Directed by: Darrell Roodt
Starring: John Barrett, Michael Quissi, Claudia Udy, Michelle Bestbier, Robert Whitehead, and Ted Le Plat
In this REAL sequel to American Kickboxer 1 (1990), “Quinn” (Barrett) retires from Punchfighting and lives a peaceful life with his beloved wife Carol (Udy). “Denard” (Qissi) is seemingly obsessed with taking on Quinn in one last match (don’t worry, we’re going to explain why the names are in quotes later in the review). Quinn refuses to fight, which upsets maniacal millionaire Dominique Le Braque (Whitehead), who stages fights. It angers him so much, he kills Quinn’s wife. Now distraught, Quinn hits the skids, living in a seedy motel and drinking himself to death. Preying on Quinn’s new vulnerability, Dominique invites Quinn to live at his palatial estate and train to get back into shape so he can fight and win a lot of money. Quinn agrees, not knowing they are Punchfighting matches...wait for it...TO THE DEATH! (In a slight twist on that tale, you don’t actually FIGHT to the death, if you lose the match, an evil ref just comes in and shoots you in the face.)
After a some plot padding, Quinn develops a relationship with Dominique’s wife Angelica (Bestbier), and the sinister Dominique doesn’t take very kindly to that. Will Quinn ever escape his clutches? Or will Quinn don his craziest Punchfighting Pants and fight his way out?
About the names being in quotes above, confusingly, even though there were characters BJ Quinn and Jacques Denard in American Kickboxer 1, Here, for some unknown reason, Barrett here is Rick Quinn and Qissi (a different actor) is some other Denard. Why this happened, we don’t know. Maybe Cannon demanded it.
We like John Barrett, but this movie never really rises above decent. Whitehead as the over-the-top baddie is like some kind of cross between Raul Julia and Tim Curry. He chews the scenery well. Rather than give a thumbs up or thumbs down as to whether the fighter will live, he delicately throws a rose. Now we know where the producers of The Bachelor get their ideas.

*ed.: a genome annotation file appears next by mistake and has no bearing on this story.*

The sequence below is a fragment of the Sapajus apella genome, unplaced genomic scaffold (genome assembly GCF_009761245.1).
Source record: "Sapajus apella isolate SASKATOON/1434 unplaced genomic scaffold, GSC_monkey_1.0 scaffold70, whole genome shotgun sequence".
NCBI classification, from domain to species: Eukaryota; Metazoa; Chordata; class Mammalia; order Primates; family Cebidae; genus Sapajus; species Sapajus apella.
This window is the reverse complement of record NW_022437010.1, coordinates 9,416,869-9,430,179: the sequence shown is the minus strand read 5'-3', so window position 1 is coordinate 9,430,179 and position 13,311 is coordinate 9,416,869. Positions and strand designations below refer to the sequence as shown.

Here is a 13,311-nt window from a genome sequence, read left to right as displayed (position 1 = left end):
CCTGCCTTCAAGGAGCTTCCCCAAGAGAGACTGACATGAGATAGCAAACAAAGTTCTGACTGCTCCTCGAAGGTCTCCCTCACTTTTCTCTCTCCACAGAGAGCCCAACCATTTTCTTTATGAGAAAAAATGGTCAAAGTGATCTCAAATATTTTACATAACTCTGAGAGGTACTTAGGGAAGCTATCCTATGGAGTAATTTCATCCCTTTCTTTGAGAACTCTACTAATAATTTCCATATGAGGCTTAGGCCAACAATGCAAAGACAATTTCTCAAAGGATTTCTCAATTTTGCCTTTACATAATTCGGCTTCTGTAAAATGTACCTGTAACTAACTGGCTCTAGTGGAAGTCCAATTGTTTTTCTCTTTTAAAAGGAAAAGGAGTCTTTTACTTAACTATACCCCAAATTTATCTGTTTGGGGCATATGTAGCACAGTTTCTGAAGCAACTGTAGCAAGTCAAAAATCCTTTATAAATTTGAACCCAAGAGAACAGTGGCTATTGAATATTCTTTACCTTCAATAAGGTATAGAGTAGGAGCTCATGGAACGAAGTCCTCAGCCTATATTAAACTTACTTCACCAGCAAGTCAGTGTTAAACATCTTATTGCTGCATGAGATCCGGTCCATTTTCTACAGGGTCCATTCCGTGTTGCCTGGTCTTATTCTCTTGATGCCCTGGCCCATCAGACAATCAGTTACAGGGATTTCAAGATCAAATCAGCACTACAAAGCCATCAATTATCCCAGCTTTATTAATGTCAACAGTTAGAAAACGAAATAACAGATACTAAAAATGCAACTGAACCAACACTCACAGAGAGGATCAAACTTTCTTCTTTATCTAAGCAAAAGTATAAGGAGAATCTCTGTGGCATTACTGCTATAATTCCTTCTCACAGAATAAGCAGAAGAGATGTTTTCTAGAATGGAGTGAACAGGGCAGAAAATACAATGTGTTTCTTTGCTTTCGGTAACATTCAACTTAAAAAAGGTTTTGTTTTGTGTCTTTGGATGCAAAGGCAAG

Le Braque even dresses in a Clockwork Orange-style getup. In another absurd device, the ring announcer is none other than a man in harlequin makeup reminiscent of The Joker (he even tells really bad jokes and tries to outdo Whitehead in the crazy sweepstakes). He’s truly one of the original Insane Clown Posse.
Willard the reporter who looks like Owen C. Wilson is back (Le Plat), but presumably it’s some OTHER Willard. Quinn trains for his Punchfighting matches in dress pants, but really, if you look objectively, the Punchfighting in this movie is not that great. Additionally, the plot suffers from all sorts of maladies, but mainly pacing issues, and the script should have gone through a few more drafts - there’s a good movie in here somewhere but it’s buried in a few layers of crud.
One of the better aspects of this movie, as we’ve seen so many times before, is the title song. The rap by Edward Jordan is a lot of fun. But really, the main flaw here is that the original Jacques Denard did not return. He really brought a lot to the table in the first film.
If you’re just itching to see the continuation of the saga of Quinn, Denard and Willard, by all means, seek this movie out - but as an example of an entirely cohesive film or an example of a great Punchfighter....this sadly isn’t really it.
Also check out our buddy Direct To Video Connoisseur's review!
Comeuppance Review by: Brett and Ty